Peter questions what he and the other disciples will receive for leaving all and following Jesus.   He promises that nothing we have ever given up for the cause of the kingdom will be blessed not only in the world to come, but will receive manifold more in this present time.   I don’t think we will receive exact monetary rewards, but most likely will be much greater spiritual blessings.   Having lots of money means little when it comes to happiness.  But having the Lord in your life, your health, and a proper love of your family and fellow man is so much greater than anything this life has to offer.  However God chooses to bless us, it will be much greater than any thing we have sacrificed for God’s sake.


V.  Jesus Foretells His Death and Resurrection 

Luke 18:31  Then he took unto him the twelve, and said unto them, Behold, we go up to Jerusalem, and all things that are written by the prophets concerning the Son of man shall be accomplished.

Luke 18:32  For he shall be delivered unto the Gentiles, and shall be mocked, and spitefully entreated, and spitted on:

Luke 18:33  And they shall scourge him, and put him to death: and the third day he shall rise again.

Luke 18:34  And they understood none of these things: and this saying was hid from them, neither knew they the things which were spoken. 

Jesus again tries to explain what will soon be happening to Him.  He explains in detail how he would be delivered and spitefully entreated and put to death on the cross.   And that after three days, he would rise again.   However, it says they understood none of these things.   These things were not clear at this time, but later God brought back the teachings to them after Jesus was resurrected.


VI.  A Blind Man Healed Near Jericho 

Luke 18:35  And it came to pass, that as he was come nigh unto Jericho, a certain blind man sat by the way side begging:

Luke 18:36  And hearing the multitude pass by, he asked what it meant.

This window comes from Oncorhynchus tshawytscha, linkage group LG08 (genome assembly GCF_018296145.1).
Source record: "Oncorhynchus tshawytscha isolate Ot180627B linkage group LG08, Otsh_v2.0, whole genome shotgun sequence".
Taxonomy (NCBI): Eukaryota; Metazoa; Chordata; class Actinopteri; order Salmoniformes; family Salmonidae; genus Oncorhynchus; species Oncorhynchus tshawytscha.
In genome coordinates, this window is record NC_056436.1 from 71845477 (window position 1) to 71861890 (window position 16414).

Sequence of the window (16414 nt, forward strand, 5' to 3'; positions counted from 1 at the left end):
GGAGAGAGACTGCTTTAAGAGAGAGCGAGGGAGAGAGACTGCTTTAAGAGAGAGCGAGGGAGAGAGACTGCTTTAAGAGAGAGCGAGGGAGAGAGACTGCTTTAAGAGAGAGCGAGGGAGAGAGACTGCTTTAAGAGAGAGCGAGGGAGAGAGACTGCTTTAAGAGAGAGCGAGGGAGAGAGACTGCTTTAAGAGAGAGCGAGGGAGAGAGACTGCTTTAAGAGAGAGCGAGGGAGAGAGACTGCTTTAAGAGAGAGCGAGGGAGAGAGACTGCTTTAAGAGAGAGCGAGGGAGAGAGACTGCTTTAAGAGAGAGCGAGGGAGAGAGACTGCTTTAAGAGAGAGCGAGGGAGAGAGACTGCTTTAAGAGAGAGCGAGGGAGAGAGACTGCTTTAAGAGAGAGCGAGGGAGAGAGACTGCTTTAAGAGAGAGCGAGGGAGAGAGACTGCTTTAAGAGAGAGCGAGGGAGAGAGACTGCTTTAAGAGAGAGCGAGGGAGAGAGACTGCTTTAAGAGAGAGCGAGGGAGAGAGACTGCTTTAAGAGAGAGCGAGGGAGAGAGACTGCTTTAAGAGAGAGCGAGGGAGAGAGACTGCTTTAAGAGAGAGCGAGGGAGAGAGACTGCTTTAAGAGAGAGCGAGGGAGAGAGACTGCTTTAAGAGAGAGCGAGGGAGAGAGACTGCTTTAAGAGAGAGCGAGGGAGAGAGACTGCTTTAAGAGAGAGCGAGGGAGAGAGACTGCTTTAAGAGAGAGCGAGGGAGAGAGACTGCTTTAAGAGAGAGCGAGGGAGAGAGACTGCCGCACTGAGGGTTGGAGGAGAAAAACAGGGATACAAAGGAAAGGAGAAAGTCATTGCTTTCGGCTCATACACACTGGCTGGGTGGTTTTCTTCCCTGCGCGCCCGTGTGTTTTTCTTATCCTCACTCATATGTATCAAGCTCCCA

Luke 18:37  And they told him, that Jesus of Nazareth passeth by.

Luke 18:38  And he cried, saying, Jesus, thou son of David, have mercy on me.

Luke 18:39  And they which went before rebuked him, that he should hold his peace: but he cried so much the more, Thou son of David, have mercy on me.

Luke 18:40  And Jesus stood, and commanded him to be brought unto him: and when he was come near, he asked him,

Luke 18:41  Saying, What wilt thou that I shall do unto thee? And he said, Lord, that I may receive my sight.

Luke 18:42  And Jesus said unto him, Receive thy sight: thy faith hath saved thee.

Luke 18:43  And immediately he received his sight, and followed him, glorifying God: and all the people, when they saw it, gave praise unto God.


For a blind man to be healed was very uncommon.  The man comes to the right one to find the healing.  He was on the side of the road begging.   He cried out “Thou son of David, have mercy on me.”    Just by these words I think we can see the faith of the man.   He had to believe Jesus was the messiah and promised Savior.   When Christ asked him what he wanted, he asked for his sight.   And it says he immediately received his sight.   When we pray to the Lord, we need to be specific about our requests.   Pick out a missionary on the board, read his newsletter, and pray about that one specific person’s needs.  Specific prayers see specific answers.


J. Vernon McGee points out how this verse does NOT conflict with other gospel accounts of the healing of the blind men.  As usual, if you study it out, you find that man is always at fault.  God’s word is perfect and without error.


Before we look at this incident, I should mention that critics of the Bible find in this a contradiction, because Matthew speaks of two blind men, while Mark and Luke mention only one. However, if you will read this passage carefully, you will see that Matthew and Mark obviously refer to a work of healing as Jesus departed from Jericho. Bartimaeus, the active one of the two, the one who cried, “… Jesus, thou son of David… ,” is specifically mentioned in Mark 10:46. The healing described by Luke, in verses 40–43, occurred before Jesus entered Jericho. This man also used the familiar form of address, “son of David.”  [iii]


Internet Bible Studies are prepared and distributed free of charge.  The lessons may not be sold without consent.   If you have questions or wish to discuss the lessons, or possibly need help in finding Jesus Christ as your Personal Lord and Savior, contact David Parham at 940-322-4343.


Prov 4:18  But the path of the just is as the shining light, that shineth more and more unto the perfect day.


e-mail at:



Practice Random Acts of Kindness.  Each act spreads, and many will be blessed.



[i]Jerry Falwell, executive editor; Edward E. Hinson and Michael Kroll Woodrow, general editors, KJV Bible commentary [computer file], electronic ed., Logos Library System, (Nashville: Thomas Nelson) 1997, c1994.

[ii]Henry, Matthew, Matthew Henry’s Commentary on the Bible, (Peabody, MA: Hendrickson Publishers) 1997.

[iii]J. Vernon McGee, Thru the Bible commentary [computer file], electronic ed., Logos Library System, (Nashville: Thomas Nelson) 1997, c1981 by J. Vernon McGee.